Page(s): 100 - 106
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    A direct current (dc) magnetron discharge is coupled to an inductively induced radio frequency (rf) one. The rf part is obtained by means of an induction coil, placed parallel to the cathode. We study the effects of the rf induction coil on the properties of an argon discharge. The discharge is characterized experimentally by optical absorption and emission spectroscopy, Langmuir probe measurements and quartz microbalance. The results are analyzed in order to obtain information on the electrons (density, temperature), ions (density), and excited neutrals (density) as a function of the pressure, the dc and rf powers. It is found that the density of the cathode species is proportional to the dc power while the excitation or ionization degree of the species impinging the substrate is dependent on the rf power. © 1998 American Institute of Physics. View full abstract»

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  • Improved Monte Carlo method for ion transport in ion-molecule asymmetric systems at high electric fields

    Page(s): 107 - 114
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    An improved Monte Carlo method is developed for the simulation of the ion transport in classical drift tube in the case of ion-molecule asymmetric systems such as O-/O2 or N+/N2. The aim of this new method is to overcome the problem of incident ions which vanish at relative high electric field due to asymmetric charge transfer or electron detachment. These ion removal processes are compensated by a fictitious ion creation which improves the accuracy of the ion distribution function and swarm coefficient calculations. The classical ion-molecule collision processes occurring in weakly ionized gases at room temperature (elastic collisions including energy exchange and thermal motion of background gases and also inelastic collisions) are taken into account. This new method is then validated and the transport and reaction coefficients have been given for a large range of E/N (a part of them for the first time in the literature) in O-/O2 and N+/N2 systems. © 1998 American Institute of Physics. View full abstract»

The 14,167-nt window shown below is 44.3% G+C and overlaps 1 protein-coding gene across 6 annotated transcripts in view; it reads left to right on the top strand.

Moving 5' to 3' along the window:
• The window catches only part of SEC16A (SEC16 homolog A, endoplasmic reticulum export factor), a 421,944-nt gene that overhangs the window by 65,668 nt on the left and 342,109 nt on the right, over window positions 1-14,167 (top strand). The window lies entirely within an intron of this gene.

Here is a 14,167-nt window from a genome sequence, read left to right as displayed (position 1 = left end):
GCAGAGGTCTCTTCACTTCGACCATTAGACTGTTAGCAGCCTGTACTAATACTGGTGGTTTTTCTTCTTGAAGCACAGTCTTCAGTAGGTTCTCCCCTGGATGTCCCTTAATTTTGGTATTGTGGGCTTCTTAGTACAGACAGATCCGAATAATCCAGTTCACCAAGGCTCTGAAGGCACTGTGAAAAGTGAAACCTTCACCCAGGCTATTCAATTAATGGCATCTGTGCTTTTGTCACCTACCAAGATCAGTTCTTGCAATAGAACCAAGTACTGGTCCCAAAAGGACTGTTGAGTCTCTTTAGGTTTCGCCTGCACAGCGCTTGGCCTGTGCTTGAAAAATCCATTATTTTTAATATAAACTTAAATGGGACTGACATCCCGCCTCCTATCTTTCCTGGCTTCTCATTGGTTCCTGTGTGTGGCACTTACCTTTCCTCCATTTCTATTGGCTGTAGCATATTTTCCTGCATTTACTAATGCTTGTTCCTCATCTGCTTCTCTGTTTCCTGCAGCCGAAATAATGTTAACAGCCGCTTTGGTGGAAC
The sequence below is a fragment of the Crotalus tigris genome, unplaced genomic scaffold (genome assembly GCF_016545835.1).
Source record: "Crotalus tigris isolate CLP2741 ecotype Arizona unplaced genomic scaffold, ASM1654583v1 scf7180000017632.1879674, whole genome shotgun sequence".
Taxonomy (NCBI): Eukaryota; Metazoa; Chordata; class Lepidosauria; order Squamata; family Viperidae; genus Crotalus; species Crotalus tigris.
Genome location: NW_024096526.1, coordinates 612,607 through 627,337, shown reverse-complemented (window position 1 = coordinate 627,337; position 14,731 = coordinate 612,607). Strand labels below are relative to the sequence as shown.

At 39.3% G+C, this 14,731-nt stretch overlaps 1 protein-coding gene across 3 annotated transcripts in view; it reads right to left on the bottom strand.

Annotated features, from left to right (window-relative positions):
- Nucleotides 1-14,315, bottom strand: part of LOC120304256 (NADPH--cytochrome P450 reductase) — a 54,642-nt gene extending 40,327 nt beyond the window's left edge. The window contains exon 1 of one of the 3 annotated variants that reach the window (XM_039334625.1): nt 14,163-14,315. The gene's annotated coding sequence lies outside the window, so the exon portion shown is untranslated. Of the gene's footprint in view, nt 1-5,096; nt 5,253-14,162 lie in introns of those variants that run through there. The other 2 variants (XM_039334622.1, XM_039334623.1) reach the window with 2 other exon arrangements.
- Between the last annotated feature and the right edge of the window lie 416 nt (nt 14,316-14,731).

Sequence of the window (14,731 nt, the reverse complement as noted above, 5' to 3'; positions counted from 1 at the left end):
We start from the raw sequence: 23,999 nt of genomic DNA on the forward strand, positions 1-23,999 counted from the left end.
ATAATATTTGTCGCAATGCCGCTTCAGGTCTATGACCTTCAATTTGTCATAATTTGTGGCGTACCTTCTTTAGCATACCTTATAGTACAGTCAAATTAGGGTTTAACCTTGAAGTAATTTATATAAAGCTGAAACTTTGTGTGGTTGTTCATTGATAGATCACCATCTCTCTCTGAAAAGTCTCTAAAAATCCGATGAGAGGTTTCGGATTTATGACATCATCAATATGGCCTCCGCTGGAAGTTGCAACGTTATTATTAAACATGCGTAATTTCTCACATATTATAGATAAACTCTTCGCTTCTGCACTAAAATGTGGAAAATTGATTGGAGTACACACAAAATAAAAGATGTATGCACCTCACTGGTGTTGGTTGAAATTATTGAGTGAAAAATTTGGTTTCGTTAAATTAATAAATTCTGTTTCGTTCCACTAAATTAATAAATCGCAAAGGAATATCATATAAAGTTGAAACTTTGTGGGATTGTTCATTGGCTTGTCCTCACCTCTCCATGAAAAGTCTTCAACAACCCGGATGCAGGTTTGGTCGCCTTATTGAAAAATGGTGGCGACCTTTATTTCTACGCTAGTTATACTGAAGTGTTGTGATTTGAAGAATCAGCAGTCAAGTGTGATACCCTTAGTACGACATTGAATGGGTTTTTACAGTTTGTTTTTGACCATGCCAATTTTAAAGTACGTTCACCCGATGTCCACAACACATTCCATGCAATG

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  • Interpulse plasma of a high-power narrow-bandwidth pulsed microwave discharge

    Page(s): 115 - 120
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    The plasma produced by high-power (60–100 kW), narrow-pulse-width (0.5–1 μs) microwaves with a repetition frequency of 0.3–1 kHz has been studied experimentally. Particular attention is paid to the plasma between pulses (interpulse plasma). The plasma was created by launching microwave pulses from a magnetron operating at 3 GHz into a magnetic confinement device in a vacuum chamber. The gas used was a rare gas (Ar), a molecular gas (N2), and a molecular gaseous mixture (O2+N2), with a volume mixing ratio of 1:4. The temporally decaying ion current measured with a Langmuir probe showed different features for the three kinds of gases, which are attributed not only to the effects of recombination and diffusion but also those of metastables and negative ions. The plasma density at the end of each microwave pulse was of the order 1010 cm-3 and the electron temperature was 6–8 eV, much higher than that of the usual afterglow. Numerical simulation of the decay characteristics showed a fair agreement with the experimental results. © 1998 American Institute of Physics. View full abstract»

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  • Collisional-radiative model for an argon glow discharge

    Page(s): 121 - 136
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    An extensive collisional-radiative model for the argon atoms in a glow discharge has been developed. Sixty-five effective argon atomic levels are considered. The processes taken into account are radiative decay, electron, fast argon ion and argon atom and thermal argon atom impact ionization, excitation and deexcitation between all the levels, electron-ion radiative recombination, and electron-ion three-body recombination where the third body is an electron, fast argon ion or atom, or a thermal argon atom. Some additional processes are incorporated for the two 4s metastable levels, i.e., Penning ionization of sputtered atoms, two- and three-body collisions with argon ground state atoms, collisions between two atoms in a metastable level, and diffusion and subsequent deexcitation at the walls. Typical results of the model are the populations of the various excited levels as a function of distance, and the relative contributions of different populating and depopulating processes for all levels. © 1998 American Institute of Physics. View full abstract»